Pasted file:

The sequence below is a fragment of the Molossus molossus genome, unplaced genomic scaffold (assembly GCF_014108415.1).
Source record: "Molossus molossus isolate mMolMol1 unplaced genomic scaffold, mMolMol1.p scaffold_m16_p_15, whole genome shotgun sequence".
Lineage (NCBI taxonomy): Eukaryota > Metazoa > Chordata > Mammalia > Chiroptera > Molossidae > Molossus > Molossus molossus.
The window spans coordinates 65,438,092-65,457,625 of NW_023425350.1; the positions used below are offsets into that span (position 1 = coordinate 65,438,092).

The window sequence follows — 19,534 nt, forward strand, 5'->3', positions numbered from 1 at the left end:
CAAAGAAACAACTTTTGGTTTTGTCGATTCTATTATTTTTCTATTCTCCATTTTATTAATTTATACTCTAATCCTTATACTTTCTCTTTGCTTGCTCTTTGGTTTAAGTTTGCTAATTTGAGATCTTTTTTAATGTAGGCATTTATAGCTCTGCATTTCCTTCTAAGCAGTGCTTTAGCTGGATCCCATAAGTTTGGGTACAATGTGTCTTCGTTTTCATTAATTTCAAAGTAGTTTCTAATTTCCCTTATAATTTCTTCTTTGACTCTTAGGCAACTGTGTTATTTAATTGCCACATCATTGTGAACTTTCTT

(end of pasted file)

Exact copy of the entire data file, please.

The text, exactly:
The sequence below is a fragment of the Molossus molossus genome, unplaced genomic scaffold (assembly GCF_014108415.1).
Source record: "Molossus molossus isolate mMolMol1 unplaced genomic scaffold, mMolMol1.p scaffold_m16_p_15, whole genome shotgun sequence".
Lineage (NCBI taxonomy): Eukaryota > Metazoa > Chordata > Mammalia > Chiroptera > Molossidae > Molossus > Molossus molossus.
The window spans coordinates 65,438,092-65,457,625 of NW_023425350.1; the positions used below are offsets into that span (position 1 = coordinate 65,438,092).

The window sequence follows — 19,534 nt, forward strand, 5'->3', positions numbered from 1 at the left end:
CAAAGAAACAACTTTTGGTTTTGTCGATTCTATTATTTTTCTATTCTCCATTTTATTAATTTATACTCTAATCCTTATACTTTCTCTTTGCTTGCTCTTTGGTTTAAGTTTGCTAATTTGAGATCTTTTTTAATGTAGGCATTTATAGCTCTGCATTTCCTTCTAAGCAGTGCTTTAGCTGGATCCCATAAGTTTGGGTACAATGTGTCTTCGTTTTCATTAATTTCAAAGTAGTTTCTAATTTCCCTTATAATTTCTTCTTTGACTCTTAGGCAACTGTGTTATTTAATTGCCACATCATTGTGAACTTTCTT